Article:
Curasept: Italian passion for the world!

In this interview, we talk to Giulia Giovannardi, International Business Development Manager at Curasept.

Curasept is a young company formed in 2001. With youth comes innovation. “We are really focussed on quality but also on research and development. We actually created a molecule from scratch and we took eight years to develop this product, called Biosmalto,” says Giulia.

What has this got to do with sustainability?

The research for that molecule was carried out in Italy at its national research centre, and indeed Curasept loves to keep things local!

“We have a short supply chain. 80% of all of our suppliers are located in the Lombardy region, near our headquarters. We focus on proximity and local excellence.”

Curasept is a small company, so everything to do with production is outsourced. However, there is a rigorous auditing of those suppliers bidding for contracts. They are first visited and quality checked before contracts are signed. “We were very lucky,” says Giulia, “because one of the best manufacturers of toothbrushes is seven kilometres from our headquarters.” She adds “They have certification for sustainability which is called ISO 14001. We like that they get electricity from renewable sources. In 2020 they saved 2,400 tonnes of CO2.”

The wood they make the brushes from is not only certified but is also all from Italy or Germany. That localness and certification drove Curasept to choose wood over bamboo!

Giulia is very enthusiastic when she talks about being proud of being in Italy, and of producing everything in Italy, and mostly in Lombardy.  It is that sense of localness, and community that she thinks makes Curasept a champion of sustainability.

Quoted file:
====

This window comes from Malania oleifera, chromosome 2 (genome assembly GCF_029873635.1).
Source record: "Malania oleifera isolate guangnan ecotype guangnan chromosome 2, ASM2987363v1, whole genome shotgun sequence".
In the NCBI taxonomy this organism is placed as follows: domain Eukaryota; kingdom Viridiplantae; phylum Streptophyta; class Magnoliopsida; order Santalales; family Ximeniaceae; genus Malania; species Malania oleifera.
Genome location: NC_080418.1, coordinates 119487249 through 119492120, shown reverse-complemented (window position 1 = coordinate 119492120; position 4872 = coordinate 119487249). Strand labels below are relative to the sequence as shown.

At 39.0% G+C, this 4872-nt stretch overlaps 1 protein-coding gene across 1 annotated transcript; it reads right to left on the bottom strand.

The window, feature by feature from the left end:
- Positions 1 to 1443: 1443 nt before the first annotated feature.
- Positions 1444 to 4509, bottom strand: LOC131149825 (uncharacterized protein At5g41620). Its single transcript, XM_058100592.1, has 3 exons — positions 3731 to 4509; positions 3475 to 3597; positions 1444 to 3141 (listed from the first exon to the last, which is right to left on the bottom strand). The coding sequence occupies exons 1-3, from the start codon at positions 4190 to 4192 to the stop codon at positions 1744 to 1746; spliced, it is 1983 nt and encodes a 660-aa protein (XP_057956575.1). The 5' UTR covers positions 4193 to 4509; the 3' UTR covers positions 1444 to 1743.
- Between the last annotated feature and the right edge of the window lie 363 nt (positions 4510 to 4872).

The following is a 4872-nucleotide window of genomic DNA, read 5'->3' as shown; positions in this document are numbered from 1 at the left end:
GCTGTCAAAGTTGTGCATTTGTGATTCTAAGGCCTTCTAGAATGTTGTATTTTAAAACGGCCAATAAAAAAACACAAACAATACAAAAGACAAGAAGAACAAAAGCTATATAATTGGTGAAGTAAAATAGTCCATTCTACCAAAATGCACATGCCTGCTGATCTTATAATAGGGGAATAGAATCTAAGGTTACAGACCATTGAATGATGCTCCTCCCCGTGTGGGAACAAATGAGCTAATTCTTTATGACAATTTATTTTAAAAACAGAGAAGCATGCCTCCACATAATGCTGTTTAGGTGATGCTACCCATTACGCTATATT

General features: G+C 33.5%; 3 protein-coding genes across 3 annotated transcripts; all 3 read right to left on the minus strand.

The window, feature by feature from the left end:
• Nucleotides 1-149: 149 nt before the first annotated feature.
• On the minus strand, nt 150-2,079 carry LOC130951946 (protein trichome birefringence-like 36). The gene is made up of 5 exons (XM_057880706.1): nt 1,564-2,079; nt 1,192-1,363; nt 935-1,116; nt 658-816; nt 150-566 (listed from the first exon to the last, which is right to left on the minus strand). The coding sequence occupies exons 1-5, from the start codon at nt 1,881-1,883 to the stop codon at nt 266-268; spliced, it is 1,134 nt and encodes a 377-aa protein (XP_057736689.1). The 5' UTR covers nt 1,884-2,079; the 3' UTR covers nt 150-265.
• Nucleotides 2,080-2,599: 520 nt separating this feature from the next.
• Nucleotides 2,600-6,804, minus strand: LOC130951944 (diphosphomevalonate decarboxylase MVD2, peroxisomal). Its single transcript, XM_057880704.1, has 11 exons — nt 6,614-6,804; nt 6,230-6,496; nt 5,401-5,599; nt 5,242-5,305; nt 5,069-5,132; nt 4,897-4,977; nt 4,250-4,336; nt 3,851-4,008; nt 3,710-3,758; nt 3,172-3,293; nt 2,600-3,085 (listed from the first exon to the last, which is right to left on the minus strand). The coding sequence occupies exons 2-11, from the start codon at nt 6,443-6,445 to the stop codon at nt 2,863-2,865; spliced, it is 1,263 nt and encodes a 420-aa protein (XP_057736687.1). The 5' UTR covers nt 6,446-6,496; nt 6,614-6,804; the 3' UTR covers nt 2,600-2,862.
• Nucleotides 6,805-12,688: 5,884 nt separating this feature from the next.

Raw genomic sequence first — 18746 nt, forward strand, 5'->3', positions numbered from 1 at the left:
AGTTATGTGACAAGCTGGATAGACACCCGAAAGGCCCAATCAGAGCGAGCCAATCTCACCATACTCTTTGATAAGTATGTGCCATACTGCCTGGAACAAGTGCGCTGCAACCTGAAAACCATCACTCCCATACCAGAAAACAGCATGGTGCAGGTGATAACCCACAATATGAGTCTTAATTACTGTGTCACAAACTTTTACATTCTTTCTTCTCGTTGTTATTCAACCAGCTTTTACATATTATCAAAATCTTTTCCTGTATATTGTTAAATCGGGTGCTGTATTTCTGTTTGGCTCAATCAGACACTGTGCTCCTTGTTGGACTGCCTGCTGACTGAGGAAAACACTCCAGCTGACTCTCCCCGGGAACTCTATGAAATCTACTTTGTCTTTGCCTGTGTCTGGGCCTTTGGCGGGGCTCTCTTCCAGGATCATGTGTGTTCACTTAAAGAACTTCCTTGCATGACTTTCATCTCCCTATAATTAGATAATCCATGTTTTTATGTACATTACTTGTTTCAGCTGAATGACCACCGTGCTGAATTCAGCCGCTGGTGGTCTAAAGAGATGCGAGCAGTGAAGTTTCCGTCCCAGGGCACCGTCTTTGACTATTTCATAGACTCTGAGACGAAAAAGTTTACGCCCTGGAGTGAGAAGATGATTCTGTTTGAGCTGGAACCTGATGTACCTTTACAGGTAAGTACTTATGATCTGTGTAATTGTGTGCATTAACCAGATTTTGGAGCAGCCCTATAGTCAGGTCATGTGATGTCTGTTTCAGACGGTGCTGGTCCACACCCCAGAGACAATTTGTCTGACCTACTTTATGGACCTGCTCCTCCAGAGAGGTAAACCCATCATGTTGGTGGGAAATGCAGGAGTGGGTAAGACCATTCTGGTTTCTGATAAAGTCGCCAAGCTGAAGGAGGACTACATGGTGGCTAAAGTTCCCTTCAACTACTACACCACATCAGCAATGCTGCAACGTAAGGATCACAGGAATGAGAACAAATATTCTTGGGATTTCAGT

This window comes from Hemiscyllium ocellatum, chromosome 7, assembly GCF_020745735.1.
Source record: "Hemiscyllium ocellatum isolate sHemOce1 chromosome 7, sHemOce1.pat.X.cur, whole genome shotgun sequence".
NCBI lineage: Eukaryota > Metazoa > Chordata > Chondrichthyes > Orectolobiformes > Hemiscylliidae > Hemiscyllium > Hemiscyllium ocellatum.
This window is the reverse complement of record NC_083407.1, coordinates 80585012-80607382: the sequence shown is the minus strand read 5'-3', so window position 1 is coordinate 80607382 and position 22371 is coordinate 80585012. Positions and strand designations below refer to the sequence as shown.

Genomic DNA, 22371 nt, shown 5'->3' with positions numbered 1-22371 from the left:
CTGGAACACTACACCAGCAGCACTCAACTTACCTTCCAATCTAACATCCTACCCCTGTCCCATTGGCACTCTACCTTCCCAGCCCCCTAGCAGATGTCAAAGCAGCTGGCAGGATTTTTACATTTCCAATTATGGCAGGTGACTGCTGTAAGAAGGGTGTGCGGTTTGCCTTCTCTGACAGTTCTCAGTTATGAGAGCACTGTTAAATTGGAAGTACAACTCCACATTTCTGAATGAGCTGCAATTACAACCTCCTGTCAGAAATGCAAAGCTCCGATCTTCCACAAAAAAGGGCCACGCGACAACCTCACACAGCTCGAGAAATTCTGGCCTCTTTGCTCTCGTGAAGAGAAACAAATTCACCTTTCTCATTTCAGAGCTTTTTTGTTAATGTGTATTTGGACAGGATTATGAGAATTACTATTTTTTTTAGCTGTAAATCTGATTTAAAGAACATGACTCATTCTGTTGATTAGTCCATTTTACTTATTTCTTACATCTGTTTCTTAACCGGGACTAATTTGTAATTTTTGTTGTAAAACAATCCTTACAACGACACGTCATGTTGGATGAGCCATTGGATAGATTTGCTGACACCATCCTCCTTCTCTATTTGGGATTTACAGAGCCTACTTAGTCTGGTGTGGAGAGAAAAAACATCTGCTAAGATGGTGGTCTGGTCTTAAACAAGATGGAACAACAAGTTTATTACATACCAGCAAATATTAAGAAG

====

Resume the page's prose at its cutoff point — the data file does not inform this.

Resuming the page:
Community is key! Two out of three of the assembly companies Curasept works with are social cooperatives. One is in Curasept’s home town of Saronno, the other just kilometres away.

“They are companies with a special mission, to educate, train, but also to help people with disabilities to find a job. We really like that they give dignity to people through work.” There are over 340 such workers.

If Curasept’s suppliers are both credible on sustainability and indeed social governance, what about Curasept itself?

It has done its bit to help re-forest Africa, where people buying a product can upload their receipt and a tree will be planted in Tanzania or Cameroon through another Italian company called Treedom.

Curasept is also attacking the amount of packaging it uses. “We decreased the weight of the materials of outer packaging by 8.6% and then to print, we use 85% natural ink, and also the outer boxes we use are FSC certified. On most of our products we eliminate the use of plastic film on the top.” Where film is necessary, it is all from recycled plastic.

Curasept is carrying out its first ever sustainability and social responsibility report and that will be followed by achieving certification. This will take time, as it involves the board of directors, visiting suppliers, forming a road map etc.

The very fact it is happening though is a tribute to this small, young, innovative company that champions localness.